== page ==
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The Broncos' voice. online resource (None) 198?-2005, February 15, 1991, Image 1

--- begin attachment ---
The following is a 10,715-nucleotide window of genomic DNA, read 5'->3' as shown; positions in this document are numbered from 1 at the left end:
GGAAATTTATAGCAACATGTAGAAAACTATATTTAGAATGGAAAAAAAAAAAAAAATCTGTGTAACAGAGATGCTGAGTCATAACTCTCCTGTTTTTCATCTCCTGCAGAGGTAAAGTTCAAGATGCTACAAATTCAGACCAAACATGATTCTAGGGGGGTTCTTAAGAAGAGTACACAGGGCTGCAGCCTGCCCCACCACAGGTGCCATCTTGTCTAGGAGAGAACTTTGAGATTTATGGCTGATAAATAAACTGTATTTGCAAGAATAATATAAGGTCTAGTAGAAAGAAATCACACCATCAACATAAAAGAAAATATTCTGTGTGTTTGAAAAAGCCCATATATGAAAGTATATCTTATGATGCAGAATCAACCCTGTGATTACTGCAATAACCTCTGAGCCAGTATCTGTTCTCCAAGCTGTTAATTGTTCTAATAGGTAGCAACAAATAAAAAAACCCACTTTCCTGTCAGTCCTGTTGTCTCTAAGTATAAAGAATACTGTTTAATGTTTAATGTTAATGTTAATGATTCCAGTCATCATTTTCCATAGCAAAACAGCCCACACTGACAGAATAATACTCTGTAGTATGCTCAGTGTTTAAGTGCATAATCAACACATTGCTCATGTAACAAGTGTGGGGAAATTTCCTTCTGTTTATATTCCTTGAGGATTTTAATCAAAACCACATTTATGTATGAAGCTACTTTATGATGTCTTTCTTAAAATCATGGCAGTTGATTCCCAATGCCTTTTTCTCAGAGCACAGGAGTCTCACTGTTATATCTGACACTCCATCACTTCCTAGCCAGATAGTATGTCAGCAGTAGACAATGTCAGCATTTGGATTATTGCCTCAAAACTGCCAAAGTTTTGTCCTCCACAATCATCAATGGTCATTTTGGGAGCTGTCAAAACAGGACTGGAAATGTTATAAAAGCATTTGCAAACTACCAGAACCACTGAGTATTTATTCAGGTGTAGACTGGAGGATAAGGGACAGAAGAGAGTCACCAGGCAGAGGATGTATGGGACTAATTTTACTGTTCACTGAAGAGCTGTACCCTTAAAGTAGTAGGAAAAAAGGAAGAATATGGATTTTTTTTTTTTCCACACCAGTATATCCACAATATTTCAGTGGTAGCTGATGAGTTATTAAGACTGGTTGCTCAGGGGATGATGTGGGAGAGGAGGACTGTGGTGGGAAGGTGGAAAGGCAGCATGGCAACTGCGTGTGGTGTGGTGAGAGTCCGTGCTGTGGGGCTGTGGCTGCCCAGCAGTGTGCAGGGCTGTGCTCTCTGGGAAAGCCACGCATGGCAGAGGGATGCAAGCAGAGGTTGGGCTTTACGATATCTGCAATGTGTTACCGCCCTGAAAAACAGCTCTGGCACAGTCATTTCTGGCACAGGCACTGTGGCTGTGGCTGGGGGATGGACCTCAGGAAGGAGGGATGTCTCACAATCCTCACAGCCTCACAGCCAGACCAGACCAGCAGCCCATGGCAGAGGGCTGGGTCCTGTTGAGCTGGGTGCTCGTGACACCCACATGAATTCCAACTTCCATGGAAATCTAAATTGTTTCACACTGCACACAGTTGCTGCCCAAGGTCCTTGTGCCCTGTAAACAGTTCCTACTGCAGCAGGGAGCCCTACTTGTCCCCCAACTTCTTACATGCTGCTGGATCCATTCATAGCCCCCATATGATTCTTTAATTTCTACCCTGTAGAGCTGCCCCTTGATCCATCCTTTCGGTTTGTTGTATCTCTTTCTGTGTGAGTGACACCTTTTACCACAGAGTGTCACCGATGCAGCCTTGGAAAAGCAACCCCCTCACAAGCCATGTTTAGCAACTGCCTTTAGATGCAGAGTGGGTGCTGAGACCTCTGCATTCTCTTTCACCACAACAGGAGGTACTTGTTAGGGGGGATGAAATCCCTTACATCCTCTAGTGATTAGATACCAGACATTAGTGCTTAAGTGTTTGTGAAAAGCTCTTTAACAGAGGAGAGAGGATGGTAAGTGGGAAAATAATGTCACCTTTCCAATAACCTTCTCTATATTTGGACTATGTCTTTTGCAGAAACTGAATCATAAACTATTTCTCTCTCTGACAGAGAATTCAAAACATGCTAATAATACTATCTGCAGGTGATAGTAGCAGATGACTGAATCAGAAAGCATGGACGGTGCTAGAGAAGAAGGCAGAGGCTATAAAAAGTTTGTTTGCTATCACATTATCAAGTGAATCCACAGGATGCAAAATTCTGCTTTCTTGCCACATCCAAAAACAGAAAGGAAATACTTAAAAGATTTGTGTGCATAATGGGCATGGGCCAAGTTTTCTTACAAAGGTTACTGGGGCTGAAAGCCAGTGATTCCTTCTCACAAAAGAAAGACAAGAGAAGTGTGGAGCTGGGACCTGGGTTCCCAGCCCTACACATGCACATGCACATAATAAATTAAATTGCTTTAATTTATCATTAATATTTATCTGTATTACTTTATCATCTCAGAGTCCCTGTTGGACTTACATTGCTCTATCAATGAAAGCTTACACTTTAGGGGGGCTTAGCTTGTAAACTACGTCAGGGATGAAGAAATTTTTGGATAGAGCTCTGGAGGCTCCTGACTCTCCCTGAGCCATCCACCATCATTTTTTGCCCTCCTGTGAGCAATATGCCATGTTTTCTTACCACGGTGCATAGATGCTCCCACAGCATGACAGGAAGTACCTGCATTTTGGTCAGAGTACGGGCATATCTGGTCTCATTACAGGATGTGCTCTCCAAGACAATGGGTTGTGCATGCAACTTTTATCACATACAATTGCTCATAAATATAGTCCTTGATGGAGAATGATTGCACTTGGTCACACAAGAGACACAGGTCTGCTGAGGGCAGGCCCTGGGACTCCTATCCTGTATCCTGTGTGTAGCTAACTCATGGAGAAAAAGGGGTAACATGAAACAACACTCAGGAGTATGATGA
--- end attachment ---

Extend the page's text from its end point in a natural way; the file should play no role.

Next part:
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•Voll,KO,4 ' 'i ' [ ' ' .____^ Hackley Kicks Off Black History Month by Leslie Corpening On February 5, FSU kicked-off its Black History Month celebration in Seabrook Auditorium. Among the speakers, were several FSU professors and Fayetteville Mayor J.L. Dawkins. The featured speaker was FSU’s Chancellor, Dr. Lloyd V. Hackley. Although Black History Month is not officially recognized until February, FSU scheduled many events in January to celebrate Afro- American heritage. Many other institutions and organizations also celebrate Black History Month in both January and February. "Each January and February," Dr. Hackley said, "the calendar tells us that it is time to remember the contributions Black people have made for the development of the country and indeed, the world." "Martin’s Dream-The Unfinished Agenda," was the theme of Dr. Hackley’s speech. "Martin Luther King talked about freedom, equality and dignity for everybody. He sought to make America live up to its principles that it talked so glibly about, but very obviously was not doing anything about bringing to creation. "Martin Luther King," Dr. Hackley remembered, "tried to get us to love one another, to liberate all Americans fi-om degenerate and profane morals. So our agenda was for ourselves as well as for America. The agenda is unfinished, indeed we are losing ground." Dr. Hackley also discussed some of the problems black youths are facing. "These are the worst of times for Black children. Chancellor Lloyd V. Hackley (right) with Fayetteville Mayor J.L. Dawkins. (Photo: Dennis McNair) Millions and millions of poor Black and disadvantaged children will reach adulthood with underdeveloped intellects, indifference to good health, as school failures, addicted to drugs, as criminals, as teen parents and chronically poor. According to Dr. Hackley, (Cont’d on page four) "Frederick The Great" Comes To FSU by Dayna Payne On Feb. 7,"Frederick the Great: An Evening with Frederick Douglas" was performed at FSU’s Seabrook Auditorium. The play, which was written by FSU professor Daniel S. Campagna, gave an account of Douglas’ experiences as a child, a slave and as a free man. The one-man show starred Rhoden Skyles II and was directed by Edward J. Came. Skyles said that after reading the play, he felt it was a worthwhile piece. "Coming from Washington D.C., a predominantly black city, there is some black history being taught in the public schools; but not nearly enough. I felt that taking the performance into the schools and universities would provide the project the chance to further educate people about the amazing accomplishments that these people actually did back in those days." Skyles, who has appeared in other Afro-American productions such as "Master Harold and the Boys" and "Slow Dance on the Killing Ground", stated that quality Afro- American roles are scarce. "There really is not enough Black literature out there for actors. Even though I enjoy acting, there is added pleasure for me to do something historical and educational as a regard for Afro-Americans. It adds an extra dimension to my act." The director of the performance, Edward J. Carne was excited about the play from the moment he read it. "I’d never met Mr. Campagna," Carne said. "After I read the play I was thrilled with it. I wrote Mr. Campagna and asked if I could direct and produce the play in the Washington area. He gave permission and we went from there." The play, which opened at Silver Spring Stage in Maryland, was Carnes’ first Afro-American production and he expressed sentiment for some of the scenes. A scene depicting Frederick Douglas standing on the shores of the Chesapeake Bay, is one of the directors’ (Cont’d on page four) TABLE OF CONTENTS Editorials 3,4 Black History Month Special Section 5,6 Sports 7 Advertisements 8

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